RICHLANDS, VA (WVNS) — Tazewell County Sheriff Brian Hieatt held a press conference in Richlands on Friday, Dec. 13, 2019. He announced four arrests were made in an investigation into the suicide of two Richlands High School Students.
Justin Dye, 15, killed himself with an handgun on Oct. 15, 2018. Just six months later Kayla Hodges, 16, hung herself in her front yard. The deaths caused a stir in the community and deputies conducted a thorough investigation.
As a result, Jason Osbourne, Janet Osbourne, Richard Hodges and Suzanne Polkinghorn are charged with felony Child Neglect.
The Osbourne’s are Justin Dye’s mother and stepfather. Deputies said Dye was previously hospitalized for depression, anxiety and suicidal attempts. When he was released, he was given a safety plan which involved medication to stop suicidal thoughts and keeping guns or weapons out of the home.
Investigators said the safety plan was not followed. They found the medications were not taken and Dye had full access to a loaded gun. According to a release, the Osbourne’s stopped making him take the medication. The investigation showed they felt Justin was old enough to decide whether or not to take the medication.
Sheriff Hieatt said this is not about whether or not there were guns in the home, but that they were not secured when there was a suicidal child living there.
Kayla Hodges had also been hospitalized for treatment of suicidal thoughts. She was given medication to treat her condition when she was released. Investigators found her father told the doctor he did not want her to continue taking the drugs and cancelled her counseling appointments.
Mr. Hodges also found out she was cutting on herself a month before she hung herself. During an interview with deputies, Mr. Hodges said he wanted to wait until the end of the school year to seek help for Kayla.
Suzanne Polkinghorn lived in the home with Richard and Kayla Hodges. She portrayed herself as Kayla’s grandmother, but deputies said she moved in two years before Kayla’s death and had a sexual relationship with the man she referred to as her son.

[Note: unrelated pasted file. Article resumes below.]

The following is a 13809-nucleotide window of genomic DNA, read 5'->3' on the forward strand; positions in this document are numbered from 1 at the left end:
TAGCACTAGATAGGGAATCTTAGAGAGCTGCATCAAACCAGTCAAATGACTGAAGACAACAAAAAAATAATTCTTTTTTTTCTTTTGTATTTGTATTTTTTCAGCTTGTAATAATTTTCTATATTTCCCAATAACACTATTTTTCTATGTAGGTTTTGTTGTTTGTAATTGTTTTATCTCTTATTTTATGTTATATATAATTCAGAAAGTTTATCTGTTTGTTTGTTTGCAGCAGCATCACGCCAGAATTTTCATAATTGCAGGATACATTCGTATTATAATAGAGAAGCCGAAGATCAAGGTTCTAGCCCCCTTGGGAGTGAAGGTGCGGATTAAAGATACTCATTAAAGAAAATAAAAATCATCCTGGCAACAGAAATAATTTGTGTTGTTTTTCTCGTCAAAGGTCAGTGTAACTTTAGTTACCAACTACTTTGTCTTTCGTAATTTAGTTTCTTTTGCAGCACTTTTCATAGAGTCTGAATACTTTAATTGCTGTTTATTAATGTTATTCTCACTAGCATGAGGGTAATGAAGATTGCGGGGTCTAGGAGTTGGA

In both cases, there were accusations of bullying at school. Sheriff Heiatt said there was no evidence to support that any incidents at school led to the suicide of Dye. In fact, evidence showed that in both cases it was neglect in the home which can be attributed to the teen’s deaths.
“Standing here today I am not saying there is no bullying that happens at the high school they attended or at any school in our county, state, or nation. If you have ever had a child in school then you know bullying is a sad truth that we live with and as parents, teachers, and community members we have to work together to stop. I want to be very clear on one thing – bullying is a repetitive or ongoing thing,” said Sheriff Hieatt. “If you have a fight over stepping on a jersey it’s just that a fight, if you have a single incident of being slapped in the back of the head by someone completely unrelated to the first incident it’s not bullying! Children will call each other names, sometimes they’re not very nice names and it doesn’t make it right but unless it is repetitive, ongoing, and someone is made aware it’s not bullying!”
Sheriff Hieatt also said the common thread in both cases was the teens played video games for hours. He added they were sleep deprived and not acting with their full mental capacities. Kayla Hodges did endure cyberbullying and was involved in online activities with people around the United States.
The investigation is still open. Sheriff Hieat thanked everyone who helped on the investigation which included the Richlands Police Department, Tazewell County Schools, Child Protective Services and the Virginia State Police.
“The reason we choose to have a press conference to release this information is because I do not want the public to think that if they have a child that commits suicide they will be arrested, but that psychological and mental health problems are very prevalent and serious problems that are increasing in our nation and we have to take them seriously,” stated Sheriff Hieatt. “I also want to make this information available because the community has asked for answers. The people we have charged quickly took advantage of the fact that the public has not been able to know these details of the investigation and they have worked very hard to shield themselves and deflect any blame or responsibilities for their actions that led to the deaths of these two young children onto multiple other people who are not to blame.”